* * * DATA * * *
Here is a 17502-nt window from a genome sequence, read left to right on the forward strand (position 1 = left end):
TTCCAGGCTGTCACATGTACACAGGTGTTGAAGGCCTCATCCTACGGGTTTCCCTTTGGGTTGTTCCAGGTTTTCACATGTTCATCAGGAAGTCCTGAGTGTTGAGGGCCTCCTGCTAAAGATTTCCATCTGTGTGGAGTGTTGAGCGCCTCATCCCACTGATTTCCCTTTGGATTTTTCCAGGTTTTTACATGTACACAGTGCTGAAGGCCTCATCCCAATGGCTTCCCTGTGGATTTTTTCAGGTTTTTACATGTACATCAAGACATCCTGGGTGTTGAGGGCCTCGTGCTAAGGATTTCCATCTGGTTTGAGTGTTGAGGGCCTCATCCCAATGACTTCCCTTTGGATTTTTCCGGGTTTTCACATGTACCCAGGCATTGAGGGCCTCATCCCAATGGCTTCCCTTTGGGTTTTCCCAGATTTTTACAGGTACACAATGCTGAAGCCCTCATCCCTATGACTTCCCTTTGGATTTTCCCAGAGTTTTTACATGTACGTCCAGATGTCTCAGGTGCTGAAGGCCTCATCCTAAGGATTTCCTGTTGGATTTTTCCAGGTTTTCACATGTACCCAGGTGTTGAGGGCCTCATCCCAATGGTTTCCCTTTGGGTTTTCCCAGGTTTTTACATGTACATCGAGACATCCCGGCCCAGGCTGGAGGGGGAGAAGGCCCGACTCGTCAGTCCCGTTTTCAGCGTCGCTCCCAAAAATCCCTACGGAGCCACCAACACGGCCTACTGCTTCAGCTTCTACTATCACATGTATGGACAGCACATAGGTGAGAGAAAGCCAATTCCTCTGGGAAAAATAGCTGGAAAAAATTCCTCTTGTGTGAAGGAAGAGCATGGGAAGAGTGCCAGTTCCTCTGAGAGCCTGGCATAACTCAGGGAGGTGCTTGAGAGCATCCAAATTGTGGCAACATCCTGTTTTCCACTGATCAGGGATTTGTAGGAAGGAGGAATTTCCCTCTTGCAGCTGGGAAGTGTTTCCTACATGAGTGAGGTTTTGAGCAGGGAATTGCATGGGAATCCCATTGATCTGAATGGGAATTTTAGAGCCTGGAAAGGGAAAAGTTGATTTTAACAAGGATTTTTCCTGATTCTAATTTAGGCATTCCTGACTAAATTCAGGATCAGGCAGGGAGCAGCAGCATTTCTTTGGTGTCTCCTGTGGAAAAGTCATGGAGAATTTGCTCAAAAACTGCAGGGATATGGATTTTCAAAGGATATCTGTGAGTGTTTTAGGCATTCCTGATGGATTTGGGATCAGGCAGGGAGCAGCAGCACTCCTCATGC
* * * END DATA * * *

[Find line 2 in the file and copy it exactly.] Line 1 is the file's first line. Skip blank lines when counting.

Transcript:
TTCCAGGCTGTCACATGTACACAGGTGTTGAAGGCCTCATCCTACGGGTTTCCCTTTGGGTTGTTCCAGGTTTTCACATGTTCATCAGGAAGTCCTGAGTGTTGAGGGCCTCCTGCTAAAGATTTCCATCTGTGTGGAGTGTTGAGCGCCTCATCCCACTGATTTCCCTTTGGATTTTTCCAGGTTTTTACATGTACACAGTGCTGAAGGCCTCATCCCAATGGCTTCCCTGTGGATTTTTTCAGGTTTTTACATGTACATCAAGACATCCTGGGTGTTGAGGGCCTCGTGCTAAGGATTTCCATCTGGTTTGAGTGTTGAGGGCCTCATCCCAATGACTTCCCTTTGGATTTTTCCGGGTTTTCACATGTACCCAGGCATTGAGGGCCTCATCCCAATGGCTTCCCTTTGGGTTTTCCCAGATTTTTACAGGTACACAATGCTGAAGCCCTCATCCCTATGACTTCCCTTTGGATTTTCCCAGAGTTTTTACATGTACGTCCAGATGTCTCAGGTGCTGAAGGCCTCATCCTAAGGATTTCCTGTTGGATTTTTCCAGGTTTTCACATGTACCCAGGTGTTGAGGGCCTCATCCCAATGGTTTCCCTTTGGGTTTTCCCAGGTTTTTACATGTACATCGAGACATCCCGGCCCAGGCTGGAGGGGGAGAAGGCCCGACTCGTCAGTCCCGTTTTCAGCGTCGCTCCCAAAAATCCCTACGGAGCCACCAACACGGCCTACTGCTTCAGCTTCTACTATCACATGTATGGACAGCACATAGGTGAGAGAAAGCCAATTCCTCTGGGAAAAATAGCTGGAAAAAATTCCTCTTGTGTGAAGGAAGAGCATGGGAAGAGTGCCAGTTCCTCTGAGAGCCTGGCATAACTCAGGGAGGTGCTTGAGAGCATCCAAATTGTGGCAACATCCTGTTTTCCACTGATCAGGGATTTGTAGGAAGGAGGAATTTCCCTCTTGCAGCTGGGAAGTGTTTCCTACATGAGTGAGGTTTTGAGCAGGGAATTGCATGGGAATCCCATTGATCTGAATGGGAATTTTAGAGCCTGGAAAGGGAAAAGTTGATTTTAACAAGGATTTTTCCTGATTCTAATTTAGGCATTCCTGACTAAATTCAGGATCAGGCAGGGAGCAGCAGCATTTCTTTGGTGTCTCCTGTGGAAAAGTCATGGAGAATTTGCTCAAAAACTGCAGGGATATGGATTTTCAAAGGATATCTGTGAGTGTTTTAGGCATTCCTGATGGATTTGGGATCAGGCAGGGAGCAGCAGCACTCCTCATGC